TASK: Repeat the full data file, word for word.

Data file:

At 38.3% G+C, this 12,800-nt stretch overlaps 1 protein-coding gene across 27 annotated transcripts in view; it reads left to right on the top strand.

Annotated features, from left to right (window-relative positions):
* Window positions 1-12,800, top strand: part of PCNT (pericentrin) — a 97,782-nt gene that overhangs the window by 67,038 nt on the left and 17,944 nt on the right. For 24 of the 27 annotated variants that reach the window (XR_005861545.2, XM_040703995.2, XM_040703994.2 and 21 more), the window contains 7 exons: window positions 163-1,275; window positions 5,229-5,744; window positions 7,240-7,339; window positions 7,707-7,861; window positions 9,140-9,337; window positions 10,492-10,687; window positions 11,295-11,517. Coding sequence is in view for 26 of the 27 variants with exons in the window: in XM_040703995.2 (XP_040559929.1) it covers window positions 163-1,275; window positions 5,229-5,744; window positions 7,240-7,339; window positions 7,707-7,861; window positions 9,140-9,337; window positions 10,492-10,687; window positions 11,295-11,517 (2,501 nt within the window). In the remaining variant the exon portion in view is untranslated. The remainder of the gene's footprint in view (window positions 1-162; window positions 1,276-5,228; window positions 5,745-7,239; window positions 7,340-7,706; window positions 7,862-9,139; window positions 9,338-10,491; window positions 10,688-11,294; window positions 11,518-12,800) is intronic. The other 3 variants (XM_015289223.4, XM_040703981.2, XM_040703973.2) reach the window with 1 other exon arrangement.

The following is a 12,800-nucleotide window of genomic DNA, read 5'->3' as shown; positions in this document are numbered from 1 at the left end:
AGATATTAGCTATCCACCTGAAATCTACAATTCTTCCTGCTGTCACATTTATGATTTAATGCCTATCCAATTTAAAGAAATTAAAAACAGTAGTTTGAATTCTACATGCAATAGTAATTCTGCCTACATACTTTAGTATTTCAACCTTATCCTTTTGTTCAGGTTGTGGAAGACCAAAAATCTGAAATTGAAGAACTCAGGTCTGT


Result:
At 38.3% G+C, this 12,800-nt stretch overlaps 1 protein-coding gene across 27 annotated transcripts in view; it reads left to right on the top strand.

Annotated features, from left to right (window-relative positions):
* Window positions 1-12,800, top strand: part of PCNT (pericentrin) — a 97,782-nt gene that overhangs the window by 67,038 nt on the left and 17,944 nt on the right. For 24 of the 27 annotated variants that reach the window (XR_005861545.2, XM_040703995.2, XM_040703994.2 and 21 more), the window contains 7 exons: window positions 163-1,275; window positions 5,229-5,744; window positions 7,240-7,339; window positions 7,707-7,861; window positions 9,140-9,337; window positions 10,492-10,687; window positions 11,295-11,517. Coding sequence is in view for 26 of the 27 variants with exons in the window: in XM_040703995.2 (XP_040559929.1) it covers window positions 163-1,275; window positions 5,229-5,744; window positions 7,240-7,339; window positions 7,707-7,861; window positions 9,140-9,337; window positions 10,492-10,687; window positions 11,295-11,517 (2,501 nt within the window). In the remaining variant the exon portion in view is untranslated. The remainder of the gene's footprint in view (window positions 1-162; window positions 1,276-5,228; window positions 5,745-7,239; window positions 7,340-7,706; window positions 7,862-9,139; window positions 9,338-10,491; window positions 10,688-11,294; window positions 11,518-12,800) is intronic. The other 3 variants (XM_015289223.4, XM_040703981.2, XM_040703973.2) reach the window with 1 other exon arrangement.

The following is a 12,800-nucleotide window of genomic DNA, read 5'->3' as shown; positions in this document are numbered from 1 at the left end:
AGATATTAGCTATCCACCTGAAATCTACAATTCTTCCTGCTGTCACATTTATGATTTAATGCCTATCCAATTTAAAGAAATTAAAAACAGTAGTTTGAATTCTACATGCAATAGTAATTCTGCCTACATACTTTAGTATTTCAACCTTATCCTTTTGTTCAGGTTGTGGAAGACCAAAAATCTGAAATTGAAGAACTCAGGTCTGT